“Enough, in this case, for the widow and her daughter,” Moody answered. “The difficulty is to pay the few debts left standing, and to start the two sons in life. They are reported to be steady lads; and the family is much respected in the neighborhood. The clergyman proposes to get a few influential names to begin with, and to start a subscription.”

“No subscription!” protested Lady Lydiard. “Mr. Tollmidge was Lord Lydiard’s cousin; and Mrs. Tollmidge is related to his Lordship by marriage. It would be degrading to my husband’s memory to have the begging-box sent round for his relations, no matter how distant they may be. Cousins!” exclaimed her Ladyship, suddenly descending from the lofty ranges of sentiment to the low. “I hate the very name of them! A person who is near enough to me to be my relation and far enough off from me to be my sweetheart, is a double-faced sort of person that I don’t like. Let’s get back to the widow and her sons. How much do they want?”

“A subscription of five hundred pounds, my Lady, would provide for everything — if it could only be collected.”

“It shall be collected, Moody! I will pay the subscription out of my own purse.” Having asserted herself in those noble terms, she spoilt the effect of her own outburst of generosity by dropping to the sordid view of the subject in her next sentence. “Five hundred pounds is a good bit of money, though; isn’t it, Moody?”

“It is, indeed, my Lady.” Rich and generous as he knew his mistress to be, her proposal to pay the whole subscription took the steward by surprise. Lady Lydiard’s quick perception instantly detected what was passing in his mind.

“You don’t quite understand my position in this matter,” she said. “When I read the newspaper notice of Mr. Tollmidge’s death, I searched among his Lordship’s papers to see if they really were related. I discovered some letters from Mr. Tollmidge, which showed me that he and Lord Lydiard were cousins. One of those letters contains some very painful statements, reflecting most untruly and unjustly on my conduct; lies, in short,” her Ladyship burst out, losing her dignity, as usual. “Lies, Moody, for which Mr. Tollmidge deserved to be horsewhipped. I would have done it myself if his Lordship had told me at the time. No matter; it’s useless to dwell on the thing now,” she continued, ascending again to the forms of expression which became a lady of rank. “This unhappy man has done me a gross injustice; my motives may be seriously misjudged, if I appear personally in communicating with his family. If I relieve them anonymously in their present trouble, I spare them the exposure of a public subscription, and I do what I believe his Lordship would have done himself if he had lived. My desk is on the other table. Bring it here, Moody; and let me return good for evil, while I’m in the humor for it!”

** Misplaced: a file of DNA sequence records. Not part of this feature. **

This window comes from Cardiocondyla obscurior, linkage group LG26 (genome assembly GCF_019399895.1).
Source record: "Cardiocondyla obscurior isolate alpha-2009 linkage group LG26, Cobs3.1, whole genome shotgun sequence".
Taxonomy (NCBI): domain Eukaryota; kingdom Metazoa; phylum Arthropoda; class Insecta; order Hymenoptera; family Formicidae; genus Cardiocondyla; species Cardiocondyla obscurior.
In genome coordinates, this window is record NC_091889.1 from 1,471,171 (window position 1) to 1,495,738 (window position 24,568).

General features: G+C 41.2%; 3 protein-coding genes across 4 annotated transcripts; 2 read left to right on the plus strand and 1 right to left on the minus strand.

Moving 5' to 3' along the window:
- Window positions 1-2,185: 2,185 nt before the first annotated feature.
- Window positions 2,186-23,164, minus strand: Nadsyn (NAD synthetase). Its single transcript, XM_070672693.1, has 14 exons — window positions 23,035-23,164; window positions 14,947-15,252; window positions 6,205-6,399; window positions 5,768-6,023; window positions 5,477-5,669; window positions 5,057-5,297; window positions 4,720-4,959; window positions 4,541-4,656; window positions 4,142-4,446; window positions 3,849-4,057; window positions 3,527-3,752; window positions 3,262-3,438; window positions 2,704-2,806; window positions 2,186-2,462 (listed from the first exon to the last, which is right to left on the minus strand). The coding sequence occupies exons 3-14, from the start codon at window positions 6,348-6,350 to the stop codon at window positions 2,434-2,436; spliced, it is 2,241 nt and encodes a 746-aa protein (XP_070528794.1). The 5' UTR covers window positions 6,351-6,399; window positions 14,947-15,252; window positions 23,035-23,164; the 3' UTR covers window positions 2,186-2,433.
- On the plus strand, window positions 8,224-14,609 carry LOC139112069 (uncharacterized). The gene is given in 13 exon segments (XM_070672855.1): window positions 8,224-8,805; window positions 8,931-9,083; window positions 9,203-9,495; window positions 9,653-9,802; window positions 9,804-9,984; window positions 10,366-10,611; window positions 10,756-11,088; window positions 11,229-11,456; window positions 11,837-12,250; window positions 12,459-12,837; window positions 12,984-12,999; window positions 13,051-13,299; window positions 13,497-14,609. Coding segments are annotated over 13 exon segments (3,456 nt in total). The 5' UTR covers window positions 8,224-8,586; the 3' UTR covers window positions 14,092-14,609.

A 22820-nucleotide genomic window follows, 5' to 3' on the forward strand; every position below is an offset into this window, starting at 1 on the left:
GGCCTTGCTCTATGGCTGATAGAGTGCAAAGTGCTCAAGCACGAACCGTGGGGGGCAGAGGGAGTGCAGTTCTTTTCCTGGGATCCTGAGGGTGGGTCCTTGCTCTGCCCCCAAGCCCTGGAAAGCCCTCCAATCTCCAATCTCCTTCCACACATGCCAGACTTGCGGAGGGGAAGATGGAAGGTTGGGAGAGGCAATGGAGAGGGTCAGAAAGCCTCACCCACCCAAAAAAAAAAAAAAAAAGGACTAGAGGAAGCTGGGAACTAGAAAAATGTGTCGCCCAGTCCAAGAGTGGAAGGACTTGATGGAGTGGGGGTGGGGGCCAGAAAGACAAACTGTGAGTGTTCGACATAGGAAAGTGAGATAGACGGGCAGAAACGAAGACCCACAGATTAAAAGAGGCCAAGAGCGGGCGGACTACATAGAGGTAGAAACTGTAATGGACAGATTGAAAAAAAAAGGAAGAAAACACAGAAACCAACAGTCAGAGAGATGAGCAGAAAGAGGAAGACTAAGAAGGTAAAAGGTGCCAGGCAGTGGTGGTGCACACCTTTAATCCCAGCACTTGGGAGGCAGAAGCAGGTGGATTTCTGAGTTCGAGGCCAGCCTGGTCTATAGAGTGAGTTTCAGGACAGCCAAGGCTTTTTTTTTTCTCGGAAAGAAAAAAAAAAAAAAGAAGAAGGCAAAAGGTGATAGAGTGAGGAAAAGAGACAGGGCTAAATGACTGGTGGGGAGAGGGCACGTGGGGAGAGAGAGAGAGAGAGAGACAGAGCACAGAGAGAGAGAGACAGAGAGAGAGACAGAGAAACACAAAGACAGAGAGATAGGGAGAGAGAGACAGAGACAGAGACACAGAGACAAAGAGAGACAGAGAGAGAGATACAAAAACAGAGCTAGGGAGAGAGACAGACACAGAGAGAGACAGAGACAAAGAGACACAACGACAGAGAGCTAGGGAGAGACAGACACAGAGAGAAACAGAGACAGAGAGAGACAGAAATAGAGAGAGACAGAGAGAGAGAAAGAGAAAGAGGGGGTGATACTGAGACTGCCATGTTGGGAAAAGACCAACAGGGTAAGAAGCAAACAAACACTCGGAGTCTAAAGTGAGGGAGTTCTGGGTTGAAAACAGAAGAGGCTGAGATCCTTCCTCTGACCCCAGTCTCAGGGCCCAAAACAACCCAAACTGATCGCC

Moody obeyed in silence. Lady Lydiard wrote a check.

“Take that to the banker’s, and bring back a five-hundred pound note,” she said. “I’ll inclose it to the clergyman as coming from ‘an unknown friend.’ And be quick about it. I am only a fallible mortal, Moody. Don’t leave me time enough to take the stingy view of five hundred pounds.”

Moody went out with the check. No delay was to be apprehended in obtaining the money; the banking-house was hard by, in St. James’s Street. Left alone, Lady Lydiard decided on occupying her mind in the generous direction by composing her anonymous letter to the clergyman. She had just taken a sheet of note-paper from her desk, when a servant appeared at the door announcing a visitor —

“Mr. Felix Sweetsir!”

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Last updated Thursday, March 13, 2014 at 21:29